"The Lomo LC-A was built by the Leningrad Optical Mechanical Association in what is now St Petersburg. Designed by Michail Panfiloff, the camera was based on a Japanese compact called the Cosina CX-2. It was intended to be handed out to Communist Party cadres as a gift."--BBC News in Pictures

On lomography’s 20th birthday, the BBC has a retrospective on the film fan’s favorite photography tool. 

In the early 1990's, the soviet-era lomography camera made its way into the hands of art students in Prague. The distinctive vignetting, rich coloring and compatibility with cheap, expired film made it a favorite among the avant-garde photographer with a budget. Soon, the demand for the affordable cameras made defunct lomography manufacturers restart production and lomography made its way to a larger market.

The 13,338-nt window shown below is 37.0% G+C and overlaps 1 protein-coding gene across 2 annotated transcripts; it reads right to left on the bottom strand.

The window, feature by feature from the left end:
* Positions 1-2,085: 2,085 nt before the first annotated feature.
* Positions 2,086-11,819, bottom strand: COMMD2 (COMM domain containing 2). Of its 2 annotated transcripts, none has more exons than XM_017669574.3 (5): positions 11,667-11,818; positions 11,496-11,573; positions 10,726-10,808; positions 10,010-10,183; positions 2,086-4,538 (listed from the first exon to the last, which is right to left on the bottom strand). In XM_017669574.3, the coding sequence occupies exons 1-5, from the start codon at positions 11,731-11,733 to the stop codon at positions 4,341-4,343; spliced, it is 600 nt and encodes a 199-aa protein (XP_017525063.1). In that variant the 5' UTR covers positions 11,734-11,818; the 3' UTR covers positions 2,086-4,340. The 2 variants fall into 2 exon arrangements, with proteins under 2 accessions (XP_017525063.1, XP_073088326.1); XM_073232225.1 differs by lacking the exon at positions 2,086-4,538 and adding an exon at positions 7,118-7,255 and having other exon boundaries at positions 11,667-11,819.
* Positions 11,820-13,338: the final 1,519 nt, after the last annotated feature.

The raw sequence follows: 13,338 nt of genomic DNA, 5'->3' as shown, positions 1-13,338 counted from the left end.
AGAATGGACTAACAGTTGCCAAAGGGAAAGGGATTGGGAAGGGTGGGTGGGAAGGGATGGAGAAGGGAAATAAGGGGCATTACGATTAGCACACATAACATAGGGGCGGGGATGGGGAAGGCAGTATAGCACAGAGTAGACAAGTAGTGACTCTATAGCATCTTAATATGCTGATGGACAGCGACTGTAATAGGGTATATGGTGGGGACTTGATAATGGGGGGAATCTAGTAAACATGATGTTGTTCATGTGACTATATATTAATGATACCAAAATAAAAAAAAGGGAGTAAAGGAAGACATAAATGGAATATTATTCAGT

Now, lomography is synonymous with the lo-fi processing trends of mobile photography. The BBC touched on the resurgance of lomographic imagery in the article:

Lomography's devotees seem unconcerned with the rise of digital Lomo imitators such as Instagram and Hipstamatic.

"When all around us other people are looking for an instant fix, instant results, and images that you just take, look at and delete in a flash, then Lomography is doing something great by going against the grain," says [photographer Toby] Mason.

There is also one kind of excitement that most digital photographers have forgotten, or will never experience - the wait for the film to come back from the lab.

Read the rest of the article here.